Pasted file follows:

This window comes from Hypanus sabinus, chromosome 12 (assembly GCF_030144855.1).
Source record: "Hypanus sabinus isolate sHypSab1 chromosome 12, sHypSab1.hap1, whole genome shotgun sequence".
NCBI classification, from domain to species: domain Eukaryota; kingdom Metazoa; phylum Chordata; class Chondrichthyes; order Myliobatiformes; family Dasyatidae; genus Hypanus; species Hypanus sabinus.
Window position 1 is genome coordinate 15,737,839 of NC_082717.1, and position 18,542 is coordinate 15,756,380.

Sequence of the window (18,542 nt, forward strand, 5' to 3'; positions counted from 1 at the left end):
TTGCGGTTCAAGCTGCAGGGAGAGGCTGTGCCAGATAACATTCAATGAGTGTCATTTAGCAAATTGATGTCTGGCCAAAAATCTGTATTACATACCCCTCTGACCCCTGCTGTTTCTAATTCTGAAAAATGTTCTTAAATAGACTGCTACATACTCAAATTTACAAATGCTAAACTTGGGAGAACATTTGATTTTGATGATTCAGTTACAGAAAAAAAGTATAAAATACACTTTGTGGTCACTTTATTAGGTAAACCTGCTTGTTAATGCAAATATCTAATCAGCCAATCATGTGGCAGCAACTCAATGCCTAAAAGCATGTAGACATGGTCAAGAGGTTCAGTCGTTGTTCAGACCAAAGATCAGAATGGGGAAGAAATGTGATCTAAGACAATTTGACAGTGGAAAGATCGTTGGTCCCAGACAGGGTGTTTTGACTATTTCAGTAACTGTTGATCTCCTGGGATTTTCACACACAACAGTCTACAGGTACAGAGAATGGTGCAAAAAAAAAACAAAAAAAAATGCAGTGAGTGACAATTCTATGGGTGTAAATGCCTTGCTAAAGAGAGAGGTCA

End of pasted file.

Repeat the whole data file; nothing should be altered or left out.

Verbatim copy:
This window comes from Hypanus sabinus, chromosome 12 (assembly GCF_030144855.1).
Source record: "Hypanus sabinus isolate sHypSab1 chromosome 12, sHypSab1.hap1, whole genome shotgun sequence".
NCBI classification, from domain to species: domain Eukaryota; kingdom Metazoa; phylum Chordata; class Chondrichthyes; order Myliobatiformes; family Dasyatidae; genus Hypanus; species Hypanus sabinus.
Window position 1 is genome coordinate 15,737,839 of NC_082717.1, and position 18,542 is coordinate 15,756,380.

Sequence of the window (18,542 nt, forward strand, 5' to 3'; positions counted from 1 at the left end):
TTGCGGTTCAAGCTGCAGGGAGAGGCTGTGCCAGATAACATTCAATGAGTGTCATTTAGCAAATTGATGTCTGGCCAAAAATCTGTATTACATACCCCTCTGACCCCTGCTGTTTCTAATTCTGAAAAATGTTCTTAAATAGACTGCTACATACTCAAATTTACAAATGCTAAACTTGGGAGAACATTTGATTTTGATGATTCAGTTACAGAAAAAAAGTATAAAATACACTTTGTGGTCACTTTATTAGGTAAACCTGCTTGTTAATGCAAATATCTAATCAGCCAATCATGTGGCAGCAACTCAATGCCTAAAAGCATGTAGACATGGTCAAGAGGTTCAGTCGTTGTTCAGACCAAAGATCAGAATGGGGAAGAAATGTGATCTAAGACAATTTGACAGTGGAAAGATCGTTGGTCCCAGACAGGGTGTTTTGACTATTTCAGTAACTGTTGATCTCCTGGGATTTTCACACACAACAGTCTACAGGTACAGAGAATGGTGCAAAAAAAAAACAAAAAAAAATGCAGTGAGTGACAATTCTATGGGTGTAAATGCCTTGCTAAAGAGAGAGGTCA